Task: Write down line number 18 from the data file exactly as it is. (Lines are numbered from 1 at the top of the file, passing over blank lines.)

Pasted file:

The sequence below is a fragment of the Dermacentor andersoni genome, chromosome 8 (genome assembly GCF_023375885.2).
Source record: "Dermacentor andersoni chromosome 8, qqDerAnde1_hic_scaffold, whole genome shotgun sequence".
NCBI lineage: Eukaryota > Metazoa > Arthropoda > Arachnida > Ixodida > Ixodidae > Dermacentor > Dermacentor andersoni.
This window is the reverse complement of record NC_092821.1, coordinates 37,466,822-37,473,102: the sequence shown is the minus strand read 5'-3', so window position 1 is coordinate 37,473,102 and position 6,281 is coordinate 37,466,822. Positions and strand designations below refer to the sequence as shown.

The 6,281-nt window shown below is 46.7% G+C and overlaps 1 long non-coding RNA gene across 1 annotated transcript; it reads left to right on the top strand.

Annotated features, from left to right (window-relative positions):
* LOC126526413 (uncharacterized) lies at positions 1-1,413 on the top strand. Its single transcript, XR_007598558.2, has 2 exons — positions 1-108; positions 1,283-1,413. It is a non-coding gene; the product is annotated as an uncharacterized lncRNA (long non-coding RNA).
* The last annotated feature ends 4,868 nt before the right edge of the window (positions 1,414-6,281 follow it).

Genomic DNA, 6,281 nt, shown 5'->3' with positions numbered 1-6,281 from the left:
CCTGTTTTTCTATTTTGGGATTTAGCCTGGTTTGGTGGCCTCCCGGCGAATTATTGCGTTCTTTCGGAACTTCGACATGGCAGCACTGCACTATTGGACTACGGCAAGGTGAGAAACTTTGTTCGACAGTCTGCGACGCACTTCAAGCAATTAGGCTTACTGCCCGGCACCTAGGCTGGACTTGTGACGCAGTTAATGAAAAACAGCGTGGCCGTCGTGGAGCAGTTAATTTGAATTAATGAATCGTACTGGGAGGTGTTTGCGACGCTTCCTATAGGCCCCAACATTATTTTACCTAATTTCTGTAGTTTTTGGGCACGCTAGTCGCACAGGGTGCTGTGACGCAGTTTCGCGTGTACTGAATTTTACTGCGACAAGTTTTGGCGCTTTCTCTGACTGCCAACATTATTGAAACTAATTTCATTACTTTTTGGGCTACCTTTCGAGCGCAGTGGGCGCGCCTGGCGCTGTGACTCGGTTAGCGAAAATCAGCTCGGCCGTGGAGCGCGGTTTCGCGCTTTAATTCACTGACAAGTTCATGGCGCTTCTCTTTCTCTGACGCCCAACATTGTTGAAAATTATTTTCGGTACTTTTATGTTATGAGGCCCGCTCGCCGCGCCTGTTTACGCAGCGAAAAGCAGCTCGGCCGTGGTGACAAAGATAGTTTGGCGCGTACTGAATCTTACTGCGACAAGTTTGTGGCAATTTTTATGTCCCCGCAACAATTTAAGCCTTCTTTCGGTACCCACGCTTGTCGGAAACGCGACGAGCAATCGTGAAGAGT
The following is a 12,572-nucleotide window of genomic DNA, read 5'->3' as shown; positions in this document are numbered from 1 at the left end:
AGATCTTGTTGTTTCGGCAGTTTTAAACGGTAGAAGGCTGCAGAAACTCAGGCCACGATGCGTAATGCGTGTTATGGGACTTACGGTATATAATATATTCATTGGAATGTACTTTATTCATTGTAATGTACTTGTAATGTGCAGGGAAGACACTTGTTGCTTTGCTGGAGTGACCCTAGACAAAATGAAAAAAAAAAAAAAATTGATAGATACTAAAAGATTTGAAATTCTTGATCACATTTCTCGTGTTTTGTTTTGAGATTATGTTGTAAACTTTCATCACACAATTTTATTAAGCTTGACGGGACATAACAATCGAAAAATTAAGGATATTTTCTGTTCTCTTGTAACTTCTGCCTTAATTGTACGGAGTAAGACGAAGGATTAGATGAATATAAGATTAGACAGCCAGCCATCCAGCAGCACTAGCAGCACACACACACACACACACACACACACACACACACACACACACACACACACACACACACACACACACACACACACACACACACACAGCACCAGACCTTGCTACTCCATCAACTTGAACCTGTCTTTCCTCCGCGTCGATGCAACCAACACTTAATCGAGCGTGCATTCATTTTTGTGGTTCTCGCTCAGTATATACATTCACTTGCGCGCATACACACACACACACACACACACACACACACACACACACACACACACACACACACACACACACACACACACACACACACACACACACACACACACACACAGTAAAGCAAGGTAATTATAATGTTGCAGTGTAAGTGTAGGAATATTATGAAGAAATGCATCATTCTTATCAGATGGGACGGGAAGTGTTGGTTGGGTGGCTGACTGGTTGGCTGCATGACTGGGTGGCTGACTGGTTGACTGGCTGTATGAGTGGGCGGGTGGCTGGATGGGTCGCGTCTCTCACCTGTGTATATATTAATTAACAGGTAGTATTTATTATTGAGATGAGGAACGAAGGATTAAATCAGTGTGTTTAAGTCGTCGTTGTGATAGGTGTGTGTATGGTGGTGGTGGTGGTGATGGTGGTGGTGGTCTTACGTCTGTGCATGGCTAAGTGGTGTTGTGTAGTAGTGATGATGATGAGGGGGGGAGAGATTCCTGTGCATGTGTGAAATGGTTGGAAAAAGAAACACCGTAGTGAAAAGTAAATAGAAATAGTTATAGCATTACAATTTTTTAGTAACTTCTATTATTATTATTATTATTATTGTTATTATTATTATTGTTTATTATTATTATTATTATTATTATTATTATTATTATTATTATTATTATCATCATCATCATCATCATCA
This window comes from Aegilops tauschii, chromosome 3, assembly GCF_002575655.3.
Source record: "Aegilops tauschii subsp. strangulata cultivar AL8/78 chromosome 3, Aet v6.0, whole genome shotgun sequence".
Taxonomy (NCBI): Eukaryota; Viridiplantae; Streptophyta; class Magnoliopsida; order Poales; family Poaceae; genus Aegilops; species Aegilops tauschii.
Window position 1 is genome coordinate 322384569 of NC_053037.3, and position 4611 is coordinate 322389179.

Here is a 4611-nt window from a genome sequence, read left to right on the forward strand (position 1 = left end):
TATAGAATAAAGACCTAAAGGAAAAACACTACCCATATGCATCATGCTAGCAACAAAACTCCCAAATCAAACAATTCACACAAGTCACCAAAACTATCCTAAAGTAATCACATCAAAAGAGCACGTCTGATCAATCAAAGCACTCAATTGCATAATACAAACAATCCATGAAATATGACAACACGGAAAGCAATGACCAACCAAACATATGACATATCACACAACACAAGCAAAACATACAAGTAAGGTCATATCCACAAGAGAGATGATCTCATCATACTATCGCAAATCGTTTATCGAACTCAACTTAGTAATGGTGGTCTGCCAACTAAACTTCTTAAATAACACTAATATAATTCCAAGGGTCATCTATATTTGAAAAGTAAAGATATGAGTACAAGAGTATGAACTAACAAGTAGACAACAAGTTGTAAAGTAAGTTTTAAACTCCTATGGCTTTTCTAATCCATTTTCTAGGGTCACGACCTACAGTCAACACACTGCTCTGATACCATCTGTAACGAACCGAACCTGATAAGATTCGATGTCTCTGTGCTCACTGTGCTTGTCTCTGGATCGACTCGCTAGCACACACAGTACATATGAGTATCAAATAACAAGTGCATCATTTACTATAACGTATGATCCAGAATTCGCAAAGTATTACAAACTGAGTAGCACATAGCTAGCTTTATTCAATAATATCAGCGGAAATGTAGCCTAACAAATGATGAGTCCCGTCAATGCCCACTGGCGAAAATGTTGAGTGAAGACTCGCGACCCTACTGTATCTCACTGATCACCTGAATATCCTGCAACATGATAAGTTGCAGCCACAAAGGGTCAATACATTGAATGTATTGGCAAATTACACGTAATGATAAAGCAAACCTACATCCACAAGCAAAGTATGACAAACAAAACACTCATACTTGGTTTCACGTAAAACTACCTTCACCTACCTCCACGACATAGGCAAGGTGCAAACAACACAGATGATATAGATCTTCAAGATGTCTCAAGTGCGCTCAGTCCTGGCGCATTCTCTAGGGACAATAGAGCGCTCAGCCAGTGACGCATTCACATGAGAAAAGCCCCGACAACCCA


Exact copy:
TATAGAATAAAGACCTAAAGGAAAAACACTACCCATATGCATCATGCTAGCAACAAAACTCCCAAATCAAACAATTCACACAAGTCACCAAAACTATCCTAAAGTAATCACATCAAAAGAGCACGTCTGATCAATCAAAGCACTCAATTGCATAATACAAACAATCCATGAAATATGACAACACGGAAAGCAATGACCAACCAAACATATGACATATCACACAACACAAGCAAAACATACAAGTAAGGTCATATCCACAAGAGAGATGATCTCATCATACTATCGCAAATCGTTTATCGAACTCAACTTAGTAATGGTGGTCTGCCAACTAAACTTCTTAAATAACACTAATATAATTCCAAGGGTCATCTATATTTGAAAAGTAAAGATATGAGTACAAGAGTATGAACTAACAAGTAGACAACAAGTTGTAAAGTAAGTTTTAAACTCCTATGGCTTTTCTAATCCATTTTCTAGGGTCACGACCTACAGTCAACACACTGCTCTGATACCATCTGTAACGAACCGAACCTGATAAGATTCGATGTCTCTGTGCTCACTGTGCTTGTCTCTGGATCGACTCGCTAGCACACACAGTACATATGAGTATCAAATAACAAGTGCATCATTTACTATAACGTATGATCCAGAATTCGCAAAGTATTACAAACTGAGTAGCACATAGCTAGCTTTATTCAATAATATCAGCGGAAATGTAGCCTAACAAATGATGAGTCCCGTCAATGCCCACTGGCGAAAATGTTGAGTGAAGACTCGCGACCCTACTGTATCTCACTGATCACCTGAATATCCTGCAACATGATAAGTTGCAGCCACAAAGGGTCAATACATTGAATGTATTGGCAAATTACACGTAATGATAAAGCAAACCTACATCCACAAGCAAAGTATGACAAACAAAACACTCATACTTGGTTTCACGTAAAACTACCTTCACCTACCTCCACGACATAGGCAAGGTGCAAACAACACAGATGATATAGATCTTCAAGATGTCTCAAGTGCGCTCAGTCCTGGCGCATTCTCTAGGGACAATAGAGCGCTCAGCCAGTGACGCATTCACATGAGAAAAGCCCCGACAACCCA